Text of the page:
How to Calculate and Increase Inventory Turnover Ratio
As a pro retailer, it’s not enough to know how to sell the right products.
You need to be an expert in inventory management as well— and you should have some idea of how sales and stock levels affect each other.
To know your inventory turnover ratio, which is instrumental for planning, purchasing, selling goods, and many more, this article, we will discuss:
- What is an inventory turnover ratio?
- How to calculate inventory turnover ratio
- What is a good inventory ratio?
- How to increase inventory turnover ratio
What Is Inventory Turnover Ratio?
Inventory turnover ratio is a way of measuring how many times you’ve sold through and replaced your inventory in a given period; how many times it has turned over, so to speak. Knowing this number will give an insight into the overall performance of your business.
Keeping inventory around for too long can be a problem. If you’re not selling your products, it’s going to be hard to make money because you won’t have enough revenue coming in from sales. Also, there will never be any new stock available if all of the old items are dusty and unsellable.
The inventory turnover ratio is a good way to keep tabs on your inventory. You can measure the overall health of your business, take into account any new selling strategies and adjust the pricing accordingly before you get blindsided by slow-moving stock.
Not all industries are the same. For example, some will have more inventory turns than others simply because of what is being sold. Commonly, clothing and perishable goods turn faster while automobiles take longer to sell.
How to Compute Inventory Turnover Ratio
It’s important to note that there are two ways of calculating the inventory turnover ratio. One way is by using sales, and the other is by using the cost of goods sold (COGS).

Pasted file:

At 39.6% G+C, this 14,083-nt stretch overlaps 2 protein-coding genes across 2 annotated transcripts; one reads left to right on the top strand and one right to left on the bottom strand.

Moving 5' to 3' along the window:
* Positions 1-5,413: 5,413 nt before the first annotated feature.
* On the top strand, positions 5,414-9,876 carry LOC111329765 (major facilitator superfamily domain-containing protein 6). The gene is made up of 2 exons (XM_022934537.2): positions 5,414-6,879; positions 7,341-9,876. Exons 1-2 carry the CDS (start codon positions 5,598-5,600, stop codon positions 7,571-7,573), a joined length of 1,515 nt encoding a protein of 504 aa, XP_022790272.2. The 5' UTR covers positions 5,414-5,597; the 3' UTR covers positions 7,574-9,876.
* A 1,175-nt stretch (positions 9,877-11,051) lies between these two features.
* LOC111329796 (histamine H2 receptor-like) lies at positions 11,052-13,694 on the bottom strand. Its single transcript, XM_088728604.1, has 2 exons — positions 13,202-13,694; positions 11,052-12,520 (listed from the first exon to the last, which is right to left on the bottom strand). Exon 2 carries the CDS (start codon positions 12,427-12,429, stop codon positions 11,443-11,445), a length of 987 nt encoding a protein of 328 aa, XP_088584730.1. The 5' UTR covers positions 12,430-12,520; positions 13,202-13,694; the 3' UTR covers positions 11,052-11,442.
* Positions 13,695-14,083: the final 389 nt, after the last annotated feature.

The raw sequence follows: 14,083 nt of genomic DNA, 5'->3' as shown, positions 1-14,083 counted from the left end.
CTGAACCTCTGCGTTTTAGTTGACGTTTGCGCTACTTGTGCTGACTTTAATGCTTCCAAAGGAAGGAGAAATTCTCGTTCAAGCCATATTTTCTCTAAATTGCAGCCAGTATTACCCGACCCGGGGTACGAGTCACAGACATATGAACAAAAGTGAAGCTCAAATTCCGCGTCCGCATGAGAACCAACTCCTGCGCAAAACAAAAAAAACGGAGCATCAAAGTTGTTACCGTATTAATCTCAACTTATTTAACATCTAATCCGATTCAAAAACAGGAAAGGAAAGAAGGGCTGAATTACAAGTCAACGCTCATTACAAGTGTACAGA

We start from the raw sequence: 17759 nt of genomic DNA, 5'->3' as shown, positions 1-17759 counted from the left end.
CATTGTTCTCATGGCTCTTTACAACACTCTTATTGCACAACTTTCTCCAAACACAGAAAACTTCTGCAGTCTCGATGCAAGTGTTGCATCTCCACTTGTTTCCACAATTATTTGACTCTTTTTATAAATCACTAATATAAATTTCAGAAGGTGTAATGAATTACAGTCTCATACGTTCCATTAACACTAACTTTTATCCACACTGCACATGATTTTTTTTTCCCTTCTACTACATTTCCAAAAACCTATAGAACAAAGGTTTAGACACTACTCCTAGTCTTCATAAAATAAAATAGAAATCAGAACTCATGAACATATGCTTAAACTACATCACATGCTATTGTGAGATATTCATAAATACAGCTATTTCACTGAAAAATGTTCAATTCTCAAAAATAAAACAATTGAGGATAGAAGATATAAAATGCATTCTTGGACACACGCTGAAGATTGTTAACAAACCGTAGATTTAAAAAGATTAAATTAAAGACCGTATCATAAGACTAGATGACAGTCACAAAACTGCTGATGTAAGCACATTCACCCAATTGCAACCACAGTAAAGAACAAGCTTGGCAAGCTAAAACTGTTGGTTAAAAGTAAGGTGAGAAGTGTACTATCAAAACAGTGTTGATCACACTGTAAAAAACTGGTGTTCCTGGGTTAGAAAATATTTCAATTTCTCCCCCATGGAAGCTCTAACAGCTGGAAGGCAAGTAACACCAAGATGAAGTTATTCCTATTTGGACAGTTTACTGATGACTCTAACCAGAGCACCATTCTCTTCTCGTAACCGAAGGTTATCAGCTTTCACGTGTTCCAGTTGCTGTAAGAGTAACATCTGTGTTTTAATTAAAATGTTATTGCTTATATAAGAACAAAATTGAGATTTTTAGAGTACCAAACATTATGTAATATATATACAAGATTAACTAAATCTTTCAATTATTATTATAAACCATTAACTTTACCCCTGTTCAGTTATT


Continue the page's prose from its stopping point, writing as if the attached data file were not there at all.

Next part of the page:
The inventory turnover ratio formula if you’re going to use sales is:
Inventory Turnover Ratio = Sales / Average Inventory
The more you sell, the less inventory that is on hand. The higher your sales are in relation to what you have left of stock, the better off financially it will be for your company.
Your inventory ratio can also be calculated by using the COGS. It is more accurate because it does not include the markup that could inflate the number and give you a higher one.
The best way to determine the cost of goods sold is by using an inventory number that includes all your products on hand. The formula for calculating inventory turnover ratio if you’re going to use COGS is:
Inventory Turnover Ratio = Cost of Goods Sold / Average Inventory
Simply, COGS is the cost to produce or purchase inventory items for sale, while Average Inventory is the average value of an item in stock. The “Inventory Turnover Ratio” calculates this by dividing COGS with Average Inventory and tells you how many times your inventory was sold during a certain period.
To calculate your average inventory, use this formula:
Average Inventory = (Beginning Inventory + Ending Inventory) / 2
The average inventory is the total amount of inventory in stock divided by two.
Inventory Turnover Examples
Let’s take an example to better understand turnover. Say we wanted to calculate how quickly our apparel store was turning over its shoe inventory.
The first thing we need to know is the cost of goods sold. For example, a company had $5000 worth of shoes that were purchased in a year. To find out how much inventory they need to purchase, we first have to know the cost of beginning and ending inventory.
Once you calculate those numbers together, divide them by 2. The total is $1300.
After gathering these numbers, we can now calculate the inventory turnover ratio.
5000 / 1300 = 3.8
Calculating days sales of inventory (DSI)
The day’s sales of inventory, or DSI for short, is a formula that will help you calculate the average length of time your cash sits in stock. This can be helpful because it puts turnover into daily context and helps measure how much money you’re losing from being tied up.